Walker Evans
[Photographer, b. 1903, St. Louis, Missouri, d. 1975, New Haven, Connecticut.]

 ...nature photographs downright bore me for some reason or other. I think: “Oh, yes. Look at that sand dune. What of it?” 

Sally Mann
[Photographer, b. 1951, Lexington, Virginia, lives in Lexington.]

 Working in the inexhaustible natural pageant before me, I came to wonder if the artist who commands the landscape might in fact hold the keys to the secrets of the human heart: place, personal history, and metaphor. 

Robert Adams
[Photographer and writer, b. 1937, Orange, New Jersey, lives in Astoria, Oregon.]

 What a landscape photographer traditionally tries to do is show what is past, present, and future at once. You want ghosts and the daily news and prophecy... It’s presumptuous and ridiculous. You fail all the time. 

Henri Cartier-Bresson
[Photographer and painter, b. 1908, Chanteloup, France, d. 2004, Paris.]

 The world is going to pieces and people like Adams and Weston are photographing rocks! (1930s) 

Lucy Lippard
[Critic and writer, b. 1936, New York, lives in Galisteo, New Mexico.]

 Men have dominated the field of landscape photography just as they have dominated the land itself. Thus “shooting” a “virgin” landscape has been man’s work—hunting, not gardening.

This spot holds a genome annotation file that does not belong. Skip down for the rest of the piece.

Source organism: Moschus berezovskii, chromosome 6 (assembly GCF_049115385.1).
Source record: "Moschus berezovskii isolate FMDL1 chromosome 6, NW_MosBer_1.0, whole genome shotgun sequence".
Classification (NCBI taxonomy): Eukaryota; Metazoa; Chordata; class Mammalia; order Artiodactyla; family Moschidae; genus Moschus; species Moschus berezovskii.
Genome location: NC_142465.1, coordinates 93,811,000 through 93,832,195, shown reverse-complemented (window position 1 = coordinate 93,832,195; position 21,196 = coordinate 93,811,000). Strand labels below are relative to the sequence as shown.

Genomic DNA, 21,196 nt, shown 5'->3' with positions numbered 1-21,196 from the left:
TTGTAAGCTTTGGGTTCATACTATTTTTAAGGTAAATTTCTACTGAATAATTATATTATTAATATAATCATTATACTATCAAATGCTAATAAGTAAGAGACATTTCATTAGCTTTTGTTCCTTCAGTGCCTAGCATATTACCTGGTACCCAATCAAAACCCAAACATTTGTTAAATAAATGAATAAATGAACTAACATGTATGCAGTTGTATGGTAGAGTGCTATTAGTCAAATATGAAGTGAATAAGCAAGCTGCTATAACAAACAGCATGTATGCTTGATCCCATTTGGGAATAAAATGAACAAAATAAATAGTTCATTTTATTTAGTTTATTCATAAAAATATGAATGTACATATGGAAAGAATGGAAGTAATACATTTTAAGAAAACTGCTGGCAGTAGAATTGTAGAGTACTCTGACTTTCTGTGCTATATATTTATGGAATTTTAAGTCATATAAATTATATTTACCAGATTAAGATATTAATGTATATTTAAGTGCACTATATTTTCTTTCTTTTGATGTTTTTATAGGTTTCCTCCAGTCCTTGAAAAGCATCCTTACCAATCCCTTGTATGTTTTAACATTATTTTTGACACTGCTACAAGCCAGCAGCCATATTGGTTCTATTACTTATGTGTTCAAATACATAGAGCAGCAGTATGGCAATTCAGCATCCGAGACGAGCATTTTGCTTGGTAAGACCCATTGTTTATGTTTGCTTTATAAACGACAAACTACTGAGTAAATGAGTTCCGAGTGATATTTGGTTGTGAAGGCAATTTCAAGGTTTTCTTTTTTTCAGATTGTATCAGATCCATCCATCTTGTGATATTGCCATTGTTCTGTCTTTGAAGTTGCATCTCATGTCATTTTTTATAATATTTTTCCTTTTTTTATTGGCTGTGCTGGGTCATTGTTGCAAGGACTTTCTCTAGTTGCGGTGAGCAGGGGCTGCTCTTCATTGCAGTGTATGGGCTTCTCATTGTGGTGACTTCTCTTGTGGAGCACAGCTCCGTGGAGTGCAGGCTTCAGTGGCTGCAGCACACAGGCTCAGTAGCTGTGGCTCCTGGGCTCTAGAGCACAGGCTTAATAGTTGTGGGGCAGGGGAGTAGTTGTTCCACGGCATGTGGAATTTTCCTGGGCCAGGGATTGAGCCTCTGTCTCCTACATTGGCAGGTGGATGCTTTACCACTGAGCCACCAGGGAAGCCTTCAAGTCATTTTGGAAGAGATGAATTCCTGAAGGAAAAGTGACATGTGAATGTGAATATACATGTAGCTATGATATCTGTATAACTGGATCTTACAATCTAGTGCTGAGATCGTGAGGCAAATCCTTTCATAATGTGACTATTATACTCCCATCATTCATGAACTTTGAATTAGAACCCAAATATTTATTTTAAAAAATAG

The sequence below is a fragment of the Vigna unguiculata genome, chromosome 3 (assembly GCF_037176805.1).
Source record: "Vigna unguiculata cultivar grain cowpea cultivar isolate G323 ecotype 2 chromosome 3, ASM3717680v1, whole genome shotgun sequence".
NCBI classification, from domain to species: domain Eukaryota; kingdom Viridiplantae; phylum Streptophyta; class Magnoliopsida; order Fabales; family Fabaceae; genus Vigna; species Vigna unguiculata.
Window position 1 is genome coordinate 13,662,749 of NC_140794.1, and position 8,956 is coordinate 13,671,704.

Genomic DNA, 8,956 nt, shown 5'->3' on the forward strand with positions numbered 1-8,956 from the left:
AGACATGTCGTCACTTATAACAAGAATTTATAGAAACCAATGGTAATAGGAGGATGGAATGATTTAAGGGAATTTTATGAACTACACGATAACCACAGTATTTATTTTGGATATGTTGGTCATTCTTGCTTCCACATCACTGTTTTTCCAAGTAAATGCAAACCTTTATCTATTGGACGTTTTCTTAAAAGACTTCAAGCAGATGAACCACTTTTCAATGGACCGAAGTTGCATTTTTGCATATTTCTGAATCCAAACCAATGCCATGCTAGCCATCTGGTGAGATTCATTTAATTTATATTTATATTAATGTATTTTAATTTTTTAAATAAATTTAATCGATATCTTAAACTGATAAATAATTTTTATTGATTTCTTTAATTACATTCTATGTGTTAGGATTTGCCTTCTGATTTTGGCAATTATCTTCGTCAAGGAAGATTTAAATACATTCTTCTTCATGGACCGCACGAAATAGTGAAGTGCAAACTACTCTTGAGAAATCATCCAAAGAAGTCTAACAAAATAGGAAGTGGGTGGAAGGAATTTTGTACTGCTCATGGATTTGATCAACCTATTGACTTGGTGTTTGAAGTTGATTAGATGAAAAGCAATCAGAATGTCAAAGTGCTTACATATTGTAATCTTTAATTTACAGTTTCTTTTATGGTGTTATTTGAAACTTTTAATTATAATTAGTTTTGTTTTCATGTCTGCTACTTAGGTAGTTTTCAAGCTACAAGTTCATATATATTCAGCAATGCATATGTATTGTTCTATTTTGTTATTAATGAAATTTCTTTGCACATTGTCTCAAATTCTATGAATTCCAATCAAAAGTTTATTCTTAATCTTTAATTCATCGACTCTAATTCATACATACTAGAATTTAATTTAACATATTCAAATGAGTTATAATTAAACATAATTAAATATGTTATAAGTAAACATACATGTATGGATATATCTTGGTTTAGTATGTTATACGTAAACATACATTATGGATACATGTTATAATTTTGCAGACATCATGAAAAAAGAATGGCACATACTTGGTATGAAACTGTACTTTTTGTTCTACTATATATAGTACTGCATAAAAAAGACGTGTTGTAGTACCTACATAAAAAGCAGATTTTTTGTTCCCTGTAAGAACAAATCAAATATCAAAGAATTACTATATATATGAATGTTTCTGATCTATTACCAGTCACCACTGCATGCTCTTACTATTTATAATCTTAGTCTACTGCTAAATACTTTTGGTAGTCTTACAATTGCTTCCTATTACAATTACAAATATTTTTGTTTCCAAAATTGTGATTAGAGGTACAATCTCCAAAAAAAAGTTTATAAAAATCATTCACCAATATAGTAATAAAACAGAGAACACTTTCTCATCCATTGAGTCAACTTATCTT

Franz Kafka
[Writer, b. 1883, Prague, d. 1924, Prague.]

 A picture of my existence... would show a useless wooden stake covered in snow... stuck loosely at a slant in the ground in a ploughed field on the edge of a vast open plain on a dark winter night. 

R. Crumb
[Cartoonist, b. 1943, Philadelphia, Pennsylvania, lives in Sauve, France.]

 They were just snapshots, nothing special, nothing particularly artistic. They were used for utility purposes.
(On photographs of mundane streetscapes he had “Stanley Something-or-other” take in Sacramento in 1988 to serve as backgrounds to his cartoons. “People don’t draw it, all this crap, people don’t focus attention on it because it’s ugly, it’s bleak, it’s depressing... But, this is the world we live in; I wanted my work to reflect that, the background reality of urban life.”) 

Ansel Adams
[Photographer, b. 1902, San Francisco, d. 1984, Carmel, California.]

 Landscape photography is the supreme test of the photographer—and often the supreme disappointment. 
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